are the underlying facts. But the questions before the Court
at this stage have little to do with scientific discovery or
patent administration. Instead, they concern justiciability
and the anomalous interests of a party who seeks to rid
himself (and another) of what ordinarily are pecuniary and
professional benefits associated with recognized
filed a Motion to Dismiss on July 20, 2015. (ECF No. 23.)
Plaintiff filed a response in opposition on August 24, 2015
(ECF No. 29), and Defendants replied on September 11, 2015
(ECF No. 31).
Plaintiff's Request for Leave to File a Surreply
considering the substance of Defendants' pending Motion
to Dismiss, the Court must address an ancillary procedural
matter. On September 21, 2015, Plaintiff filed a Request for
Leave of Court to File a Surreply. (ECF No. 32.) Defendants
opposed Plaintiff's request (ECF No. 33), and Plaintiff
submitted a memorandum in reply (ECF No. 36).
Unless otherwise ordered by the Court, surreply memoranda are
not permitted to be filed." Local Rule 105.2(a) (D. Md.
2014). Though disfavored, surreplies " may be permitted
when the moving party would be unable to contest matters
presented to the court for the first time in the opposing
party's reply." Khoury v. Meserve, 268
F.Supp.2d 600, 605 (D. Md. 2003), aff'd, 85
Fed.Appx. 960 (4th Cir. 2004) (per curiam).
wishes to present two arguments in his surreply. First, he
disputes Defendants' assertion in their reply memorandum
that Geschwind should qualify as a joint inventor of the
'673 and '116 patents as a matter of black-letter
patent law. (ECF No. 32-1 at 4.) But that issue is immaterial
to the pending Motion to Dismiss, which concerns
Plaintiff's standing to bring a section 256 action in the
first instance. Moreover, Defendants' comments on
inventorship law are responsive to allegations from the
Complaint that Plaintiff rehashed in the opening pages of his
opposition memorandum. Had Plaintiff wished to include
additional case law or analysis, he could have done so there.
Plaintiff assails a minor point raised in Defendants'
reply memorandum concerning Plaintiff's hypothetical
liability to the National Institutes of Health ("
NIH" ). But here again, Defendants'
contention was responsive to an issue raised in
Plaintiff's Complaint and discussed throughout the
briefs--namely, to what extent (if any) might Plaintiff face
sanctions for his allegedly false statement on the JHUSOM
has not demonstrated that any aspect of Defendants' reply
memorandum falls outside the scope of argument framed by the
earlier papers. Consequently, Plaintiff's Request for
Leave to File a Surreply will be denied.
Standard for a Motion to Dismiss for Lack of Subject Matter
Lujan v. Defenders of Wildlife, 504 U.S. 555, 560,
112 S.Ct. 2130, 119 L.Ed.2d 351 (1992), the Supreme Court
confirmed the three elements that comprise the "
irreducible constitutional minimum of standing" : (1) an
injury in fact that is (2) fairly traceable to the challenged
action of the defendant and that will (3) likely be redressed
by a favorable decision. The party invoking federal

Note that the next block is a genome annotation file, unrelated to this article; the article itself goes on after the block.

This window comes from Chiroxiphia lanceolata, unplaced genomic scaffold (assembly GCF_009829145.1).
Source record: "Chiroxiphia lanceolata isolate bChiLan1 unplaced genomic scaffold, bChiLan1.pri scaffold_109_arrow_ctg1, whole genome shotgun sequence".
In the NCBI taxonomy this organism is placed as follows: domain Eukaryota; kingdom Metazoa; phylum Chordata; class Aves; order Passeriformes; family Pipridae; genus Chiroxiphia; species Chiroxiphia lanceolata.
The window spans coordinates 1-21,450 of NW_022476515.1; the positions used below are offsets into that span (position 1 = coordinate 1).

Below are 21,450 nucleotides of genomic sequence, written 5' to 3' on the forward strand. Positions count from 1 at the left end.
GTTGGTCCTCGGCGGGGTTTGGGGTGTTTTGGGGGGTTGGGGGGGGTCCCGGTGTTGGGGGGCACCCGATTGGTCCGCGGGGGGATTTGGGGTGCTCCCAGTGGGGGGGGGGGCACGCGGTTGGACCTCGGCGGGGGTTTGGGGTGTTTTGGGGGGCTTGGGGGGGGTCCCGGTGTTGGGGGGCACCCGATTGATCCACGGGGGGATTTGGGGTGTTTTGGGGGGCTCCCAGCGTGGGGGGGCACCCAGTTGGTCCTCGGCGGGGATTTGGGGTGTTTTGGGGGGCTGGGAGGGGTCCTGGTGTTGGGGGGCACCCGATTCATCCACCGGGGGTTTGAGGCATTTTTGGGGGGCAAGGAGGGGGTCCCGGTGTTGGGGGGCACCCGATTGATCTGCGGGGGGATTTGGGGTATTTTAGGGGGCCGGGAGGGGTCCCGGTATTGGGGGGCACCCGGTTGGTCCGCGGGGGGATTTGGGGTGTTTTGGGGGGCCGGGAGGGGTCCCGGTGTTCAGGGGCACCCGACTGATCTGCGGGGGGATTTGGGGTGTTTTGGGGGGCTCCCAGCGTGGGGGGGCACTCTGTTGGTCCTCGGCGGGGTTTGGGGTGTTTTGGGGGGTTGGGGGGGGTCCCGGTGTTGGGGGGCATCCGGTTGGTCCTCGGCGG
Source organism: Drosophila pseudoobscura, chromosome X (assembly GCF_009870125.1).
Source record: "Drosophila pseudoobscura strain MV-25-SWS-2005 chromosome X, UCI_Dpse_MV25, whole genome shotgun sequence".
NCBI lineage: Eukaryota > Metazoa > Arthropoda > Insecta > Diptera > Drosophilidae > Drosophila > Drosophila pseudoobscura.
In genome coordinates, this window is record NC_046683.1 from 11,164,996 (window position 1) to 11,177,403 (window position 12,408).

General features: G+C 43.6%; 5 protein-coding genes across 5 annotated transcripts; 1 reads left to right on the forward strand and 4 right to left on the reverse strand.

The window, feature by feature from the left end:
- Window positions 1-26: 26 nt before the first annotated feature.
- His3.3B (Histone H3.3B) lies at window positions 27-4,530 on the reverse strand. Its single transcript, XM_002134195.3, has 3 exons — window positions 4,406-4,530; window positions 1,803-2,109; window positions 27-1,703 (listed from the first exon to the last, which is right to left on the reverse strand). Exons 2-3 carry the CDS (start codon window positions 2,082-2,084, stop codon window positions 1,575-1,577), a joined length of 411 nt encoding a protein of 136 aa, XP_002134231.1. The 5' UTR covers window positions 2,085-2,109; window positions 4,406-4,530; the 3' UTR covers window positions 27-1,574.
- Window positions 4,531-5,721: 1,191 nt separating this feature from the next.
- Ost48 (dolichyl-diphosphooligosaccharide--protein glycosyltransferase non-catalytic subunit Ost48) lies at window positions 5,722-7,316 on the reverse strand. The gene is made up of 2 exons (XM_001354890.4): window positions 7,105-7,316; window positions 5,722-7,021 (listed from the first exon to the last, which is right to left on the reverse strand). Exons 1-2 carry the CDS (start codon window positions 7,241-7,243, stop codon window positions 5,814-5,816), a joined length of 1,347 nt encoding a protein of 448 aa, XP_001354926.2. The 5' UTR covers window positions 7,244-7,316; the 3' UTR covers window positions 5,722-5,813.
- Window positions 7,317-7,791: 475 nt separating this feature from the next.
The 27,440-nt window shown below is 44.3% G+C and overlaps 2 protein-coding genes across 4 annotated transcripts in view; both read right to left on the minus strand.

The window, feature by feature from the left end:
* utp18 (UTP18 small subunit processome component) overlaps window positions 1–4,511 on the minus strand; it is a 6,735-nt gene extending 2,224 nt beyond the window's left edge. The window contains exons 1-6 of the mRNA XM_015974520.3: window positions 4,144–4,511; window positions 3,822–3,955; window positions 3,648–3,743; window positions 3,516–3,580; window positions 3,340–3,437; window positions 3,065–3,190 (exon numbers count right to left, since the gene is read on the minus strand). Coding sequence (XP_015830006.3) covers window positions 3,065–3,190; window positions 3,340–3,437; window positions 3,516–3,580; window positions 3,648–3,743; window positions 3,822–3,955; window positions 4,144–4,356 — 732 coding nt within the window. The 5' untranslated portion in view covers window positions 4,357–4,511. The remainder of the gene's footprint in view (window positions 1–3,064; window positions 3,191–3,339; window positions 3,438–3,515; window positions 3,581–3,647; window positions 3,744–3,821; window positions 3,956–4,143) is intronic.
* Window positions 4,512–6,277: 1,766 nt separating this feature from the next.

jurisdiction--typically, the plaintiff--bears the burden of
establishing these elements. " Since
they are not mere pleading requirements but rather an
indispensable part of the plaintiff's case, each element
must be supported in the same way as any other matter on
which the plaintiff bears the burden of proof, i.e.,
with the manner and degree of evidence required at the
successive stages of the litigation." Id. at
When a defendant raises standing as the basis for a motion
under Rule 12(b)(1) to dismiss for lack of subject matter
jurisdiction . . . the district court 'may consider
evidence outside the pleadings without converting the
proceeding to one for summary judgment.'" White
Tail Park, Inc. v. Stroube, 413 F.3d 451, 459 (4th Cir.
2005) (quoting Richmond, Fredericksburg & Potomac R.R.
Co. v. United States, 945 F.2d 765, 768 (4th Cir.
1991)). When ruling on a 12(b)(1) motion, the court accepts
the plaintiff's " well-pleaded allegations as true
and construe[s] the complaint in favor of the
plaintiff." Finnin v. Bd. of Cnty. Commr's,
498 F.Supp.2d 772, 777 (D. Md. 2007) (citing Adams v.
Bain, 697 F.2d 1213, 1219 (4th Cir. 1982)). However, the
burden remains on the plaintiff to prove that subject matter
jurisdiction exists. Evans v.B.F. Perkins Co., 166
F.3d 642, 647 (4th Cir. 1999).
256, Title 35, United States Code, is a savings statute, a
mechanism for avoiding patent invalidity in case of
misjoinder or nonjoinder of inventors. The statute
contemplates two avenues for correction of inventorship:
First, if all parties and their assignees are in agreement,
and if the factual proof is sufficient, the Director of the
USPTO may issue a certificate correcting an inventorship
error. § 256(a). Second, in the absence of agreement, a
court may--on notice and hearing of all parties
concerned--order the Director to issue such a certificate.
United States Court of Appeals for the Federal
Circuit has recognized that, while a "
concerned" party falls within " the purview of the
statute," such a party " must meet constitutional
standing requirements in order to invoke it." Chou
v. Univ. of Chi., 254 F.3d 1347, 1357 (Fed. Cir. 2001);
see alsoLarson v. Correct Craft, Inc., 569
F.3d 1319, 1326 (Fed. Cir. 2009) (" Chou. . .
teaches that a plaintiff seeking correction of inventorship
under § 256 can pursue that claim in federal court only
if the ...